“Depending on your dog’s drives it can influence what you use to reinforce behaviours for your dog,” says Dr Friel-Russell. “Using higher value reinforcers, or rewards, can help your dog learn faster. A Labrador is going to find it much harder waiting when there are treats on the floor, compared to a Collie waiting while a ball is thrown, or a Terrier waiting for a chase. By understanding their drives you can incorporate it and personalise their training plan.” 

Can you pull back on a drive?

Dr Friel-Russell suggests managing, not reducing, a dog’s drive to ensure appropriate outlets. Attempting to restrict access to a specific drive may increase its value, making dogs more likely to exhibit that drive in undesirable situations. Instead, she recommends providing opportunities for dogs to express their normal behaviours while incorporating self-control training.

This approach helps dogs manage their behaviour in situations where their drives may be triggered. For example, allowing a dog chasing opportunities and teaching a stop cue during play can lead to better behaviour management in situations where the instinct may pose a challenge, such as walking near livestock.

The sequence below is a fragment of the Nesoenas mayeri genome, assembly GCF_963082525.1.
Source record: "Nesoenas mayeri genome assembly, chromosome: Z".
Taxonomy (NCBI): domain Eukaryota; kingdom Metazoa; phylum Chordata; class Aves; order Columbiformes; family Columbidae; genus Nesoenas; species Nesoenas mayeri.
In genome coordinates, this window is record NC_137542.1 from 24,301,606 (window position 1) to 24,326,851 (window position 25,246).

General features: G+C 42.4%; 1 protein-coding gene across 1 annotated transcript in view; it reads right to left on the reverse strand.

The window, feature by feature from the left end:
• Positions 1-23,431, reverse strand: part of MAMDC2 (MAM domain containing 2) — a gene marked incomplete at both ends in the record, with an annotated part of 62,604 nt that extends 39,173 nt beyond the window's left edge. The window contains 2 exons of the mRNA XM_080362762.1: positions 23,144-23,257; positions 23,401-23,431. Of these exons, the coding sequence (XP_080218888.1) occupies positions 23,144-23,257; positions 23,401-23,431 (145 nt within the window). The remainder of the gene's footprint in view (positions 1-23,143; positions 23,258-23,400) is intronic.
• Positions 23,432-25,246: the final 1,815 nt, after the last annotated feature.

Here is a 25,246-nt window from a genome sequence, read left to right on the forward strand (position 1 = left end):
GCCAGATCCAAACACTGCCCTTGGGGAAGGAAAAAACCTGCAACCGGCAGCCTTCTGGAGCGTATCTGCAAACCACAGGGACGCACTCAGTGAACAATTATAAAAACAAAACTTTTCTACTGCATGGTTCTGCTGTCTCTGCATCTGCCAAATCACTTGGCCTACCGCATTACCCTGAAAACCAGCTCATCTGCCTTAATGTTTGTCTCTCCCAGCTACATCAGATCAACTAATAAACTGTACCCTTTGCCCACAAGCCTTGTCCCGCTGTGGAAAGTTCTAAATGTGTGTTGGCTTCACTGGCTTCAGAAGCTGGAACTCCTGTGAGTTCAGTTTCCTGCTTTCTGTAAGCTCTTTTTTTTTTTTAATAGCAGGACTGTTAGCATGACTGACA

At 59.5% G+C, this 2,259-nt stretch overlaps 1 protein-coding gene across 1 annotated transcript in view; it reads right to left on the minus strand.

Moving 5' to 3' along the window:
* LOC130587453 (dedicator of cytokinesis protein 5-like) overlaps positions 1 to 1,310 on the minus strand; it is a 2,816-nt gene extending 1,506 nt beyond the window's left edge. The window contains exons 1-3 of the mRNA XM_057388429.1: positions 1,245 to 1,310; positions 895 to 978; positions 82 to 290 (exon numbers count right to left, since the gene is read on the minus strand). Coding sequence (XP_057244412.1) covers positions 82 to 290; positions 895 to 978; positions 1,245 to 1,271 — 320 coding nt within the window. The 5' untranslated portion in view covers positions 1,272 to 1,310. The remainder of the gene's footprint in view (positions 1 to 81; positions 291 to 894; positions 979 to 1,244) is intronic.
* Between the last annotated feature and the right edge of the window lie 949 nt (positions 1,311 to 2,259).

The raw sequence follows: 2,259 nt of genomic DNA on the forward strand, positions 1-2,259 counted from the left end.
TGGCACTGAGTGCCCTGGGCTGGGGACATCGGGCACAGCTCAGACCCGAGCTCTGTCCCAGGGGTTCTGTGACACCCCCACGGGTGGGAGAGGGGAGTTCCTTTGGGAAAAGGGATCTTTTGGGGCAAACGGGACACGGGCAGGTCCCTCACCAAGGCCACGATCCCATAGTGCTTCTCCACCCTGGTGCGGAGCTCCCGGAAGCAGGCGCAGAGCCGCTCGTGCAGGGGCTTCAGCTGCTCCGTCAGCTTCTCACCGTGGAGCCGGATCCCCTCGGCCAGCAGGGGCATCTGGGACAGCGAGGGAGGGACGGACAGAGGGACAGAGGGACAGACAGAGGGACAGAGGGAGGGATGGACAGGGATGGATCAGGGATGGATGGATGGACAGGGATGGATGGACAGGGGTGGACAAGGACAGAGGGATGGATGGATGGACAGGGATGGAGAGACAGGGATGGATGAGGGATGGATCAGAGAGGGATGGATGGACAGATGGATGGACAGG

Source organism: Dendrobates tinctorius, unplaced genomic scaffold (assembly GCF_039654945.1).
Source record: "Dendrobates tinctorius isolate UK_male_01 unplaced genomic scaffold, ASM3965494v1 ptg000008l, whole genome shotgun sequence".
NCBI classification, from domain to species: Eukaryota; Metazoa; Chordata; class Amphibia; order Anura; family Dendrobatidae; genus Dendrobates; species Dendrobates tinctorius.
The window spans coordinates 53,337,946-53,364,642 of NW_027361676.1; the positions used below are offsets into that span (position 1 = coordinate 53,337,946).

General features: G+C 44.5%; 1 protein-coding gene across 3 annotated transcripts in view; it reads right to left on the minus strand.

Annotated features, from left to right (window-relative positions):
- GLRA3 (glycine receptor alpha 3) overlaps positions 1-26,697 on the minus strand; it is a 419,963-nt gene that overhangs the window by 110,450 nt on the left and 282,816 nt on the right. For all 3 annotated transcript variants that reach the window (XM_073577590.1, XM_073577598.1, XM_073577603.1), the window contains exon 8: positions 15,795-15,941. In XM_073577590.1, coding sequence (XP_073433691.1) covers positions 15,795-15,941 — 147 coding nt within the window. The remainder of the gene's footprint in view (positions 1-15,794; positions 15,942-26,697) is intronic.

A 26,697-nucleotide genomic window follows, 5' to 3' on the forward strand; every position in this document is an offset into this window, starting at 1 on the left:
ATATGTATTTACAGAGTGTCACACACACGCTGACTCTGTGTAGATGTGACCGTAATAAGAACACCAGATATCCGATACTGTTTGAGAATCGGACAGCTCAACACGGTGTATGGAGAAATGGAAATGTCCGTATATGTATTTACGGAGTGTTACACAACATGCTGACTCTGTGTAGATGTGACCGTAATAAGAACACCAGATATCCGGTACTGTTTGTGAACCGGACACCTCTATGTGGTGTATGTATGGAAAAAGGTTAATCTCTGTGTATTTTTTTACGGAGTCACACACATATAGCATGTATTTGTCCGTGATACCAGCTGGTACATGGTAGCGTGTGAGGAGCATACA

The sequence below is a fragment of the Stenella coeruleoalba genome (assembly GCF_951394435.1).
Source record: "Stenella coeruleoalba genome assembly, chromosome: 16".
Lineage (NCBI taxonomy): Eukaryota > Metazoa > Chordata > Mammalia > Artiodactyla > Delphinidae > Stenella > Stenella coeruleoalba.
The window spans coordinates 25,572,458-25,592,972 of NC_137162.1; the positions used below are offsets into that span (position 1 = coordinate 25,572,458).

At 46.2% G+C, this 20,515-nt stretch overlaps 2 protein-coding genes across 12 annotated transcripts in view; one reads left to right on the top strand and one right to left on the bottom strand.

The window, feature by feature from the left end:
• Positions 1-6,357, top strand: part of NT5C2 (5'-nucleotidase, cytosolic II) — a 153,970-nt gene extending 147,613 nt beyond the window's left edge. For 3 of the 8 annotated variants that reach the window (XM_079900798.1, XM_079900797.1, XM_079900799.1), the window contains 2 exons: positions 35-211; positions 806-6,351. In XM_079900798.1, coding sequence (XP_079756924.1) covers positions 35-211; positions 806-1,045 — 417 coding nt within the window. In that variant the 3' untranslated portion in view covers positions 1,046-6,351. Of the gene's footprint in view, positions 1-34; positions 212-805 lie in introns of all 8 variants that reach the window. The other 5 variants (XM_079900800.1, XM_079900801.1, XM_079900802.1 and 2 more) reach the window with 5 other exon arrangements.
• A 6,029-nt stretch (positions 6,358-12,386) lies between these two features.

Understanding your dog’s drives is a journey, but by decoding their instincts and motivations, and appreciating the unique combination of genetic and learnt characteristics, pet parents can create a motivating environment that fosters positive behaviour and a strong bond between you and your four-legged friend.

Orla Pentelow

Orla Pentelow is a freelance journalist and copywriter based in London. When not at her desk she’s out and about with her rescue dog, Luna, who works primarily as chief distractor.